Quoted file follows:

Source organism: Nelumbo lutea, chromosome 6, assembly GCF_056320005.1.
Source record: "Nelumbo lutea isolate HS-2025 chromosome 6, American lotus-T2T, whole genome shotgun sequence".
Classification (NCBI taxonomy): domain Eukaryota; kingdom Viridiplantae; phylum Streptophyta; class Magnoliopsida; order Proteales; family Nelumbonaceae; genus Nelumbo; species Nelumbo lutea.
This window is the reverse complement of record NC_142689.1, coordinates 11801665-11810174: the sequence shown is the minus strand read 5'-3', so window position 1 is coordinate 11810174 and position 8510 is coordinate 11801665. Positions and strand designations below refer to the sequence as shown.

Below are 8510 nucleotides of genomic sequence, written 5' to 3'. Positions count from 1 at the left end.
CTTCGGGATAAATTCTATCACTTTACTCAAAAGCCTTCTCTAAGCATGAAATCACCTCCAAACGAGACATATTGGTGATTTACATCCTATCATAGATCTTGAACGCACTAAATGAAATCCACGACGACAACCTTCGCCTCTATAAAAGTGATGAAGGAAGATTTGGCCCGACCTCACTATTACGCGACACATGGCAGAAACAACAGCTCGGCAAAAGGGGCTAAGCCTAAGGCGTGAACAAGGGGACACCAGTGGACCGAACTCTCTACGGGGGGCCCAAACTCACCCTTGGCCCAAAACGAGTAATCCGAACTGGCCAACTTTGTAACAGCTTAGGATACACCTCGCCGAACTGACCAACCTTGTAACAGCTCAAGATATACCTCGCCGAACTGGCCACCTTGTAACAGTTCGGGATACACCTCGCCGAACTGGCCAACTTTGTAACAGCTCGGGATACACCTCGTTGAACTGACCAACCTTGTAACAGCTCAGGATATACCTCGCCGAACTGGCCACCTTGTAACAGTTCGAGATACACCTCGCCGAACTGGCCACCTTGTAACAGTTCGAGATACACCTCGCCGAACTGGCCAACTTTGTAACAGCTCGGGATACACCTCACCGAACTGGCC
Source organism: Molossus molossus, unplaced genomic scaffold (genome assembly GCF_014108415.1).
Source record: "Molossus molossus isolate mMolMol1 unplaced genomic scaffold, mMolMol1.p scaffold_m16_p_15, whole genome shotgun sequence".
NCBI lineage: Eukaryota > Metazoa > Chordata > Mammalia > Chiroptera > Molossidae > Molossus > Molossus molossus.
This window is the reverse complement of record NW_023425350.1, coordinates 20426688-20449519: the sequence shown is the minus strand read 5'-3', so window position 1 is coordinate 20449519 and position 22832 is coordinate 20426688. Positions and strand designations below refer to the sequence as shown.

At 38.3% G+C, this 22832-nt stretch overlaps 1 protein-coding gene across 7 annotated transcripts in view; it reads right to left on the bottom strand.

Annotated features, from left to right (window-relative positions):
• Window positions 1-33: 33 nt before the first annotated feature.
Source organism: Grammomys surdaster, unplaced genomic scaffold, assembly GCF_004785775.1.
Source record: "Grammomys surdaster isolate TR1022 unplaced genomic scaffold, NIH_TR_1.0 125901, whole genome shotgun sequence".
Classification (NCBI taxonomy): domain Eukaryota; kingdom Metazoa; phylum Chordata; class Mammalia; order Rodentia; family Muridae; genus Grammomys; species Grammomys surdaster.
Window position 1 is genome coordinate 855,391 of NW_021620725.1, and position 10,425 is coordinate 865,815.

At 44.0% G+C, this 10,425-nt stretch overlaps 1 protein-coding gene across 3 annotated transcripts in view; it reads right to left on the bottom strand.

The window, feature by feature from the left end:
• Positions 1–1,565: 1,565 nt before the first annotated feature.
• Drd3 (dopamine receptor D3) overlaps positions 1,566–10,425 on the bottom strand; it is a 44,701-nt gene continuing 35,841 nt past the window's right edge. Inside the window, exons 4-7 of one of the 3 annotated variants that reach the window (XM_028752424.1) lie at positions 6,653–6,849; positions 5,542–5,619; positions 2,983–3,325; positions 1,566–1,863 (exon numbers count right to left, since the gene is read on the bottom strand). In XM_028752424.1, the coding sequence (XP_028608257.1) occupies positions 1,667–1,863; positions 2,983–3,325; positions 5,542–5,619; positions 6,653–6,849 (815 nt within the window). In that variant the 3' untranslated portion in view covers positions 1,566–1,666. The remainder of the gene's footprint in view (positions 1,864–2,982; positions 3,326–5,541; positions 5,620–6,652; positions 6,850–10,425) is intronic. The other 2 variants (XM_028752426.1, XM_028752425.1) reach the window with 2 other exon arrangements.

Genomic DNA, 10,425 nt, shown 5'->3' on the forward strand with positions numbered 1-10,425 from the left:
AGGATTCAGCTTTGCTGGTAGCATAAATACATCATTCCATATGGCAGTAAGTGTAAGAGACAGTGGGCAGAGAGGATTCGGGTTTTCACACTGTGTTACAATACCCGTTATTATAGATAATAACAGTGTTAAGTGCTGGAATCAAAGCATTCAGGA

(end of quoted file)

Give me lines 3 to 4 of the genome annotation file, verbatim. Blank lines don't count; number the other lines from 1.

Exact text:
Classification (NCBI taxonomy): domain Eukaryota; kingdom Viridiplantae; phylum Streptophyta; class Magnoliopsida; order Proteales; family Nelumbonaceae; genus Nelumbo; species Nelumbo lutea.
This window is the reverse complement of record NC_142689.1, coordinates 11801665-11810174: the sequence shown is the minus strand read 5'-3', so window position 1 is coordinate 11810174 and position 8510 is coordinate 11801665. Positions and strand designations below refer to the sequence as shown.